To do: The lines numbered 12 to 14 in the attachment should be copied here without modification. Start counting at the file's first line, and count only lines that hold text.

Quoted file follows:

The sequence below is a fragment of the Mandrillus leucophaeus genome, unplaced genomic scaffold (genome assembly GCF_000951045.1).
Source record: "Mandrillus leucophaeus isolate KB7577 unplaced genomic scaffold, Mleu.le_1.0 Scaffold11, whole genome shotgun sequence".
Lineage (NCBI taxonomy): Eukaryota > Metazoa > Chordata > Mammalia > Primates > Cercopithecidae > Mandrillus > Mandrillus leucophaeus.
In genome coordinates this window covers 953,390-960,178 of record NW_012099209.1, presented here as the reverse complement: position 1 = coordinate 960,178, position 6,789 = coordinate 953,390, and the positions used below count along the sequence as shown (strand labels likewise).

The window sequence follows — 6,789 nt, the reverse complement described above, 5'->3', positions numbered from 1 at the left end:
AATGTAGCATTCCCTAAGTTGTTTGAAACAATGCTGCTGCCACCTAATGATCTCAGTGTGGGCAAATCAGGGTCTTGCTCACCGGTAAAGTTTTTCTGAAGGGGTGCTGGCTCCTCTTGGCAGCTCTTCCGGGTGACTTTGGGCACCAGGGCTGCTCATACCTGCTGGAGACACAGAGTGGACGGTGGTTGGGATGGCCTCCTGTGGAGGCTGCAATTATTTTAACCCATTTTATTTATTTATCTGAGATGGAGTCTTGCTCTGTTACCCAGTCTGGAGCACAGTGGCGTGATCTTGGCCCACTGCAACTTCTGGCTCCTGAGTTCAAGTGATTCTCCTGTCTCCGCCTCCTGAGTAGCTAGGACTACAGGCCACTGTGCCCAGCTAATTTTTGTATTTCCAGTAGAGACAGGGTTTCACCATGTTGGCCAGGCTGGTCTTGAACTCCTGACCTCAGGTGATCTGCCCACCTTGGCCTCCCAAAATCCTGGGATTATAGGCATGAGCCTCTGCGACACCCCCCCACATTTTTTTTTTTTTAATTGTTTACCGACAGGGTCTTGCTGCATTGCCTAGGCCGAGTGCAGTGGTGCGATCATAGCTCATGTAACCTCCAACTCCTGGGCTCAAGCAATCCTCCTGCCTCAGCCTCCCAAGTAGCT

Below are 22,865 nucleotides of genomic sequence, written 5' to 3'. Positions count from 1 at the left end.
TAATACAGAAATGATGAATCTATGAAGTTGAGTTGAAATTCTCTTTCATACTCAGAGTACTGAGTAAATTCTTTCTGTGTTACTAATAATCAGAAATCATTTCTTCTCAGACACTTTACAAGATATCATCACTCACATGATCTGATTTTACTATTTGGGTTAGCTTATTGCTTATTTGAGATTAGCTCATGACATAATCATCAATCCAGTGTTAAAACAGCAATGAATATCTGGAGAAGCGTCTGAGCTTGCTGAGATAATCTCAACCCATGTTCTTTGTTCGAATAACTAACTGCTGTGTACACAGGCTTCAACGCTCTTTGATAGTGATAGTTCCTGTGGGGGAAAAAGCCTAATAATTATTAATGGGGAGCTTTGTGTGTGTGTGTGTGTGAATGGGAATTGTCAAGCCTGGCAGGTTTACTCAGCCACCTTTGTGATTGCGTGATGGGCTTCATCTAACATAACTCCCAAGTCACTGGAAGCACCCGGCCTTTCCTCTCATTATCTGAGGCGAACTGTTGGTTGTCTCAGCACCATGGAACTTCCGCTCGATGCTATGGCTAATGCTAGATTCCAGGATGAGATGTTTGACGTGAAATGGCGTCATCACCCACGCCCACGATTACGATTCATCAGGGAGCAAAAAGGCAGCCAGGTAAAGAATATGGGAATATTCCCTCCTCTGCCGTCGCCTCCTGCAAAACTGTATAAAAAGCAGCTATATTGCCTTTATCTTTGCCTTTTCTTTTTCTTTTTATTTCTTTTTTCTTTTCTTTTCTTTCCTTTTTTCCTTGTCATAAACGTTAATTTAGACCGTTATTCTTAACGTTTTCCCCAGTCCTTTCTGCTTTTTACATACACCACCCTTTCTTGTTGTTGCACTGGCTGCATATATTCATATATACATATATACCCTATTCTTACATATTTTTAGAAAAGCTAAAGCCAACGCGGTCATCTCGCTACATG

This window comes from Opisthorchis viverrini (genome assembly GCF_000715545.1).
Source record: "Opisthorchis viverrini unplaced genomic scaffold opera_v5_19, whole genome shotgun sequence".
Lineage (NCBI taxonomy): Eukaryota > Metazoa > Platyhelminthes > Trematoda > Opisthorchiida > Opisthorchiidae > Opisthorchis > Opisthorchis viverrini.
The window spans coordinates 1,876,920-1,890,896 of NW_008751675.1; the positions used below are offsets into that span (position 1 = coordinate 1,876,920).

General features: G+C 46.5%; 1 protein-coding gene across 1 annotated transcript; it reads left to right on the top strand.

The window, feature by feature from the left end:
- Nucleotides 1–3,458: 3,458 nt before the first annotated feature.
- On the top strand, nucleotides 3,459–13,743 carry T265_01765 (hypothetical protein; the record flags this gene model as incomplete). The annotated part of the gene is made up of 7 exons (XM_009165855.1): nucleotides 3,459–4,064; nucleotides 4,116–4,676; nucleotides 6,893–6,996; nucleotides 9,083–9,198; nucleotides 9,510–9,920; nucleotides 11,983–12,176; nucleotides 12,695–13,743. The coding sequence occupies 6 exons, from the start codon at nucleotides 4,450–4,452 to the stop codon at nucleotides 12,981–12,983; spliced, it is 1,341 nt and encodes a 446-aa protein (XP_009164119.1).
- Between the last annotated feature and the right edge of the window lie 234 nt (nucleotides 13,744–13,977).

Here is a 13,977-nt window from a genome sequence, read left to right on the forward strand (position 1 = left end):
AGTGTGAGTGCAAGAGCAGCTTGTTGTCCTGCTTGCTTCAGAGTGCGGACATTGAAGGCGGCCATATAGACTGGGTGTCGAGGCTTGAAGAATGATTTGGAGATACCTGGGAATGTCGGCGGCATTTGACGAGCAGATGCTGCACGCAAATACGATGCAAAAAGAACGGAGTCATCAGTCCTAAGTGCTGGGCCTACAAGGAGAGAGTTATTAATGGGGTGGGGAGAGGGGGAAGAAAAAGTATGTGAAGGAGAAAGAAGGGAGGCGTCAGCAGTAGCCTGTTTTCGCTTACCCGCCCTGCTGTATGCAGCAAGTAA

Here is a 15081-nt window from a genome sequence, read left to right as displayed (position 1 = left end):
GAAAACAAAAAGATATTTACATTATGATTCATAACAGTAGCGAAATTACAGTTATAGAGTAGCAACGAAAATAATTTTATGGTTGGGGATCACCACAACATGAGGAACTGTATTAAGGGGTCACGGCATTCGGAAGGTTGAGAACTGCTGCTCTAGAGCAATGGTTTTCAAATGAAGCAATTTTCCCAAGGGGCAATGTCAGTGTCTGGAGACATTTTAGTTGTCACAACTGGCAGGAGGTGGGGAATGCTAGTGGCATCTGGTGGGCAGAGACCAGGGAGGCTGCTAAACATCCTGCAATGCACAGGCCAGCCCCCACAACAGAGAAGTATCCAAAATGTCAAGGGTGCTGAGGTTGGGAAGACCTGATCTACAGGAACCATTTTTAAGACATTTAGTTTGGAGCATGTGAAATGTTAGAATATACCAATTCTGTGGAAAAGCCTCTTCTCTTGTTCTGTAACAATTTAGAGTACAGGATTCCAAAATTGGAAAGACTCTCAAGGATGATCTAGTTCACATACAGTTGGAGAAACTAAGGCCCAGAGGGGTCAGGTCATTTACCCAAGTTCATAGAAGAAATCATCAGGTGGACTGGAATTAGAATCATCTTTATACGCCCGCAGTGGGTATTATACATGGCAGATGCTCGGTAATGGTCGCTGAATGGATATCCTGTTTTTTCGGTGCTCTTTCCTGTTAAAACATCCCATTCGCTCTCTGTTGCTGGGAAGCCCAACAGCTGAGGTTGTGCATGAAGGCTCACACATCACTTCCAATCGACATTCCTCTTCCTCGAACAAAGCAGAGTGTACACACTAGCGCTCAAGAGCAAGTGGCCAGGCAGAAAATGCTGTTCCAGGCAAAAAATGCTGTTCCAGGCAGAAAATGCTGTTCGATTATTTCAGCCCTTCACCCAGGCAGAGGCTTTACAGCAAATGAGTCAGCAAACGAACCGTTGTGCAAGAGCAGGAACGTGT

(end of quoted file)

The window spans coordinates 1,876,920-1,890,896 of NW_008751675.1; the positions used below are offsets into that span (position 1 = coordinate 1,876,920).

General features: G+C 46.5%; 1 protein-coding gene across 1 annotated transcript; it reads left to right on the top strand.

The window, feature by feature from the left end: